During a preview clip of the The Golf Channel’s series, “Chasing the Dream,” Chris Anderson says a line that depicts his challenge of balancing a family life with the game.
The 41-year-old Yorba Linda resident is one of two golfers featured in the nine-part reality-type series that premiered Oct. 2 and chronicles their attempt to fulfill their dream of competing on the PGA Tour.
“I don’t want to be selfish, but in this game you have to be,” Anderson says in the clip.
Away from the game, Anderson is all about his family and forklift business. He wants the best for his wife of 14 years, Jennifer, and their three children, Maddie, 13, Molly, 8, and Jack, 7.
He’s trying to juggle it all while attempting to pursue a spot on the PGA Tour. Anderson’s been there before. He competed on the Tour in 2003 and 2005. His highlight came in 2003 when he had a tie-for-fourth finish at the Southern Farm Bureau Classic. He finished No. 152 on the PGA Tour money list.
In 2004, Anderson played in the Web.com Tour (formerly the Nationwide Tour). Then he soon saw his play dwindle and regress in 2005 after incorporating swing changes that he had hoped would elevate his game.
Anderson said he finished 181st on the PGA Tour money list.
“I wasn’t satisfied with that,” he said. “I had higher expectations. Toward the end of 2005 I made a complete overhaul of my game. I thought I had to make a bunch of changes. I didn’t want to bounce back and forth between the two tours. The changes did not work for me whatsoever. It pretty much ruined me.”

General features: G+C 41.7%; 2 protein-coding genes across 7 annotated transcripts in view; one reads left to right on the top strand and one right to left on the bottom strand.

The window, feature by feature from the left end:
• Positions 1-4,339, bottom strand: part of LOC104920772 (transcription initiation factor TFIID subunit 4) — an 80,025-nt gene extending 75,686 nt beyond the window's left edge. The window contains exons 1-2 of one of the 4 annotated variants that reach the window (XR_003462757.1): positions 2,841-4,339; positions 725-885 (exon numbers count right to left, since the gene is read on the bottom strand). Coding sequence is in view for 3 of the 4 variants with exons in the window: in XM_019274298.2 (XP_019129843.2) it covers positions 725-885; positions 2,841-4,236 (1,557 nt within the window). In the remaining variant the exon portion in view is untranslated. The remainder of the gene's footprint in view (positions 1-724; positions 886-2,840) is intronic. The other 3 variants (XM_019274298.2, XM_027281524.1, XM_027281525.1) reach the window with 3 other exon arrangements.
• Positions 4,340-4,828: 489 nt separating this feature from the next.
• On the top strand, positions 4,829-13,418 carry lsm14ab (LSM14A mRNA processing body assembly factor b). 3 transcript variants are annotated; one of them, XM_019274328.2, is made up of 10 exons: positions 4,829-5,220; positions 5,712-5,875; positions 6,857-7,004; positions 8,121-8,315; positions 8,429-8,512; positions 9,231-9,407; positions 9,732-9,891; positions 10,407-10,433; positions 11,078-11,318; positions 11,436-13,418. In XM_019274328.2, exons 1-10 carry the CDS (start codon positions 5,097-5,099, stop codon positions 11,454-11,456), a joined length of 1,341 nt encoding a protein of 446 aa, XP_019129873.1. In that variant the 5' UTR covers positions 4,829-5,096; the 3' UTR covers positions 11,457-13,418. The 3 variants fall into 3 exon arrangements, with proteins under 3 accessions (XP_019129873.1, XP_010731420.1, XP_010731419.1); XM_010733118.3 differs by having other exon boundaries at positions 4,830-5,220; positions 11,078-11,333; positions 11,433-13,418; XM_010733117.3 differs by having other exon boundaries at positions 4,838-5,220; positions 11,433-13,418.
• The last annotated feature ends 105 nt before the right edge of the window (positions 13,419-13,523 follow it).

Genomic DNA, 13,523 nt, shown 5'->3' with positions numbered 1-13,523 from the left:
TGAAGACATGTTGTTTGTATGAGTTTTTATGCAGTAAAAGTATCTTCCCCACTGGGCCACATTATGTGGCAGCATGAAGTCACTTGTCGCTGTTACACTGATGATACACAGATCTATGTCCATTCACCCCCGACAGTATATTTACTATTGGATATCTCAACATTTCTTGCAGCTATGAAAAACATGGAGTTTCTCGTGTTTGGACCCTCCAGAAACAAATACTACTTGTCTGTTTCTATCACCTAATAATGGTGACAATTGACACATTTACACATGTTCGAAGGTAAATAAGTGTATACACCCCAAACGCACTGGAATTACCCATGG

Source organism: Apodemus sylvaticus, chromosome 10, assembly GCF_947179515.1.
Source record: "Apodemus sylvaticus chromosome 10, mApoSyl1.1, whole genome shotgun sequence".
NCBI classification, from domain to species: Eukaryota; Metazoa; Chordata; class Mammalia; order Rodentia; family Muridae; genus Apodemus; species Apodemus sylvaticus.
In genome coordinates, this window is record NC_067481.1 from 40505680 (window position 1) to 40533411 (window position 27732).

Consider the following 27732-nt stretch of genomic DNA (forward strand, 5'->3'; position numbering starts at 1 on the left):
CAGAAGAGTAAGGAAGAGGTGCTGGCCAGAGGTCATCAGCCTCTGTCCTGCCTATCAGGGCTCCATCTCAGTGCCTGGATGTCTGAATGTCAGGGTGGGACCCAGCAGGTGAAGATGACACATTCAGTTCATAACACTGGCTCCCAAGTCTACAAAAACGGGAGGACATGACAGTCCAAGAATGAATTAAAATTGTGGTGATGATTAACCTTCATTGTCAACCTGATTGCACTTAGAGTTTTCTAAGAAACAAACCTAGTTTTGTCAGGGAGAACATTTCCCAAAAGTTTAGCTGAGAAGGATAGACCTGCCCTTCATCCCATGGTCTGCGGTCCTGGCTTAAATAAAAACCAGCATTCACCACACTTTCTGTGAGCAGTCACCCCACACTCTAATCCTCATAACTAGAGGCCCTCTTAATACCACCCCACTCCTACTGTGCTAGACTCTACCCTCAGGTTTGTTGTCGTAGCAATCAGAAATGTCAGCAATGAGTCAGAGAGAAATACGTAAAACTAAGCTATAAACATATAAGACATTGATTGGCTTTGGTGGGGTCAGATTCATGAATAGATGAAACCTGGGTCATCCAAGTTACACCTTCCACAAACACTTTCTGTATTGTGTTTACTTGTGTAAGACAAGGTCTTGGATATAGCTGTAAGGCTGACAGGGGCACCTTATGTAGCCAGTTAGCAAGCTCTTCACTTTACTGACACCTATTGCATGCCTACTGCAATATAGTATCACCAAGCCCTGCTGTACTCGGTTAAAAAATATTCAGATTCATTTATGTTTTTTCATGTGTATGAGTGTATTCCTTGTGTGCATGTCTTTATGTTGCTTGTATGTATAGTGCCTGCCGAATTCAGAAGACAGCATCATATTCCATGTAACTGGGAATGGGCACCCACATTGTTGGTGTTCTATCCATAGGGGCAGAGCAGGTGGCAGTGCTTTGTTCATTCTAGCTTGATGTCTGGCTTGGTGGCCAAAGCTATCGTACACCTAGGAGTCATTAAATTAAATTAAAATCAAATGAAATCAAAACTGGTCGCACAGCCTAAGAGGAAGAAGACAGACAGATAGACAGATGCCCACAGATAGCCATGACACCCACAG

It wasn’t long after he put the golf clubs away. But he recently started to get the itch to play again, and compete.
There’s another statement Anderson makes during the preview clip. This one shows his motivation and a reason why he wanted back into competition.
“I don’t want to ever be a has-been,” Anderson says.
He used the past year to prepare for October’s Q-School in Palm Desert.
“This is kind of my last shot to get my PGA Tour card,” Anderson said Oct. 15.
Anderson said he was indifferent about having his last chance viewed, as a TV show on the Golf Channel, but deep down he knew it could be worthwhile. His friends encouraged him to send in his resume to try to be on the show.
“It was a once in a lifetime experience that I’m glad I did,” Anderson said. “I don’t know how it will be received. Everyone at Golf Channel has been so nice to me, especially to my wife and kids. They really did a first-class job. That made me feel better throughout the process.”